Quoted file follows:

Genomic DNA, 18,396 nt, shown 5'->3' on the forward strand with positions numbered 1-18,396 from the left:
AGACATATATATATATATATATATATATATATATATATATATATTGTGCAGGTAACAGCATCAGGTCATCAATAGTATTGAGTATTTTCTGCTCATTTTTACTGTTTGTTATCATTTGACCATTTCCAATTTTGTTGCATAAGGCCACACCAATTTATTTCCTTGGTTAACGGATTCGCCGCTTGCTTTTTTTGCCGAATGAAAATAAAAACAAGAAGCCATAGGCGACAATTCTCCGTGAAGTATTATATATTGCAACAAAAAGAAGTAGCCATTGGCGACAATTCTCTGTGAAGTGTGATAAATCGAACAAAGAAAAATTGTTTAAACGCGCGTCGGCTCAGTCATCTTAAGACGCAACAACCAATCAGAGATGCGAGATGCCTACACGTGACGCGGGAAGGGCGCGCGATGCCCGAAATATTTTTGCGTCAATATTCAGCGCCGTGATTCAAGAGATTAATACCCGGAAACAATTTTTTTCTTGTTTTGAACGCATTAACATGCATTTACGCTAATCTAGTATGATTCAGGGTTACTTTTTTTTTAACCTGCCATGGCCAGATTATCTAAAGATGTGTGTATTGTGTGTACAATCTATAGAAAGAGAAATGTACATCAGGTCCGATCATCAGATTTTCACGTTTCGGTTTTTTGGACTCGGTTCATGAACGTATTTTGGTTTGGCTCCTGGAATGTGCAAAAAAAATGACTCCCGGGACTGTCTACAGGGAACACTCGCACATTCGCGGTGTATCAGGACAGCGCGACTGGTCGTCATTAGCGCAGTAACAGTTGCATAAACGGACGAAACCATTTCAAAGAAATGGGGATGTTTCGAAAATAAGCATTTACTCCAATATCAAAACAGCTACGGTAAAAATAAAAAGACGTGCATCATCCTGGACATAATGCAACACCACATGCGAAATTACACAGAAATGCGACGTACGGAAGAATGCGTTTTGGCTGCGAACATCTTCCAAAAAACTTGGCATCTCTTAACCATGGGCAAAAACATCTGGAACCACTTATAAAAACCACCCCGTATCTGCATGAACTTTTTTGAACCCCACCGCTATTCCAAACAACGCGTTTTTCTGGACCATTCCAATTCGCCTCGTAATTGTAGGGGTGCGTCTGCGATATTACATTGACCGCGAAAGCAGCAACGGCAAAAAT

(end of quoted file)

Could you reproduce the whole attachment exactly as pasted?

Genomic DNA, 18,396 nt, shown 5'->3' on the forward strand with positions numbered 1-18,396 from the left:
AGACATATATATATATATATATATATATATATATATATATATATTGTGCAGGTAACAGCATCAGGTCATCAATAGTATTGAGTATTTTCTGCTCATTTTTACTGTTTGTTATCATTTGACCATTTCCAATTTTGTTGCATAAGGCCACACCAATTTATTTCCTTGGTTAACGGATTCGCCGCTTGCTTTTTTTGCCGAATGAAAATAAAAACAAGAAGCCATAGGCGACAATTCTCCGTGAAGTATTATATATTGCAACAAAAAGAAGTAGCCATTGGCGACAATTCTCTGTGAAGTGTGATAAATCGAACAAAGAAAAATTGTTTAAACGCGCGTCGGCTCAGTCATCTTAAGACGCAACAACCAATCAGAGATGCGAGATGCCTACACGTGACGCGGGAAGGGCGCGCGATGCCCGAAATATTTTTGCGTCAATATTCAGCGCCGTGATTCAAGAGATTAATACCCGGAAACAATTTTTTTCTTGTTTTGAACGCATTAACATGCATTTACGCTAATCTAGTATGATTCAGGGTTACTTTTTTTTTAACCTGCCATGGCCAGATTATCTAAAGATGTGTGTATTGTGTGTACAATCTATAGAAAGAGAAATGTACATCAGGTCCGATCATCAGATTTTCACGTTTCGGTTTTTTGGACTCGGTTCATGAACGTATTTTGGTTTGGCTCCTGGAATGTGCAAAAAAAATGACTCCCGGGACTGTCTACAGGGAACACTCGCACATTCGCGGTGTATCAGGACAGCGCGACTGGTCGTCATTAGCGCAGTAACAGTTGCATAAACGGACGAAACCATTTCAAAGAAATGGGGATGTTTCGAAAATAAGCATTTACTCCAATATCAAAACAGCTACGGTAAAAATAAAAAGACGTGCATCATCCTGGACATAATGCAACACCACATGCGAAATTACACAGAAATGCGACGTACGGAAGAATGCGTTTTGGCTGCGAACATCTTCCAAAAAACTTGGCATCTCTTAACCATGGGCAAAAACATCTGGAACCACTTATAAAAACCACCCCGTATCTGCATGAACTTTTTTGAACCCCACCGCTATTCCAAACAACGCGTTTTTCTGGACCATTCCAATTCGCCTCGTAATTGTAGGGGTGCGTCTGCGATATTACATTGACCGCGAAAGCAGCAACGGCAAAAAT